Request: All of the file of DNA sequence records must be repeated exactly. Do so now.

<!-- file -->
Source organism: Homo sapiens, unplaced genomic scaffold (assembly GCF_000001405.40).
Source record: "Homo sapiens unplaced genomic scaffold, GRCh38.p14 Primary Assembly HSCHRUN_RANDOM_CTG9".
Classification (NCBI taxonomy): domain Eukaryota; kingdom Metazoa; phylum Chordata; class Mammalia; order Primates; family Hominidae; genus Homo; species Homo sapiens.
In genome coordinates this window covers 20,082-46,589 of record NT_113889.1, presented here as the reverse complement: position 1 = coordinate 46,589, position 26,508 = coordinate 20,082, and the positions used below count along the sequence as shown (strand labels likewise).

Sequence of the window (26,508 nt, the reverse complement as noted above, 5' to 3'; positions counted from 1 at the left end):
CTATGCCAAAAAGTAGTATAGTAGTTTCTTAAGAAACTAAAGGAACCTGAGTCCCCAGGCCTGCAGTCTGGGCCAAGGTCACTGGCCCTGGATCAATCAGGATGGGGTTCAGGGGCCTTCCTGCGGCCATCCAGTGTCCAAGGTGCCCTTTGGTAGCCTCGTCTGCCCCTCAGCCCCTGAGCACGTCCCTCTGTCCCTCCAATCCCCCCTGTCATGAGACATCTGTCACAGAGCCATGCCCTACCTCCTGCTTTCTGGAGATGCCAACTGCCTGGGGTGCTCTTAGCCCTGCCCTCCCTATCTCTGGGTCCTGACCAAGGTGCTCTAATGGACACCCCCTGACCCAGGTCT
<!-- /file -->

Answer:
Source organism: Homo sapiens, unplaced genomic scaffold (assembly GCF_000001405.40).
Source record: "Homo sapiens unplaced genomic scaffold, GRCh38.p14 Primary Assembly HSCHRUN_RANDOM_CTG9".
Classification (NCBI taxonomy): domain Eukaryota; kingdom Metazoa; phylum Chordata; class Mammalia; order Primates; family Hominidae; genus Homo; species Homo sapiens.
In genome coordinates this window covers 20,082-46,589 of record NT_113889.1, presented here as the reverse complement: position 1 = coordinate 46,589, position 26,508 = coordinate 20,082, and the positions used below count along the sequence as shown (strand labels likewise).

Sequence of the window (26,508 nt, the reverse complement as noted above, 5' to 3'; positions counted from 1 at the left end):
CTATGCCAAAAAGTAGTATAGTAGTTTCTTAAGAAACTAAAGGAACCTGAGTCCCCAGGCCTGCAGTCTGGGCCAAGGTCACTGGCCCTGGATCAATCAGGATGGGGTTCAGGGGCCTTCCTGCGGCCATCCAGTGTCCAAGGTGCCCTTTGGTAGCCTCGTCTGCCCCTCAGCCCCTGAGCACGTCCCTCTGTCCCTCCAATCCCCCCTGTCATGAGACATCTGTCACAGAGCCATGCCCTACCTCCTGCTTTCTGGAGATGCCAACTGCCTGGGGTGCTCTTAGCCCTGCCCTCCCTATCTCTGGGTCCTGACCAAGGTGCTCTAATGGACACCCCCTGACCCAGGTCT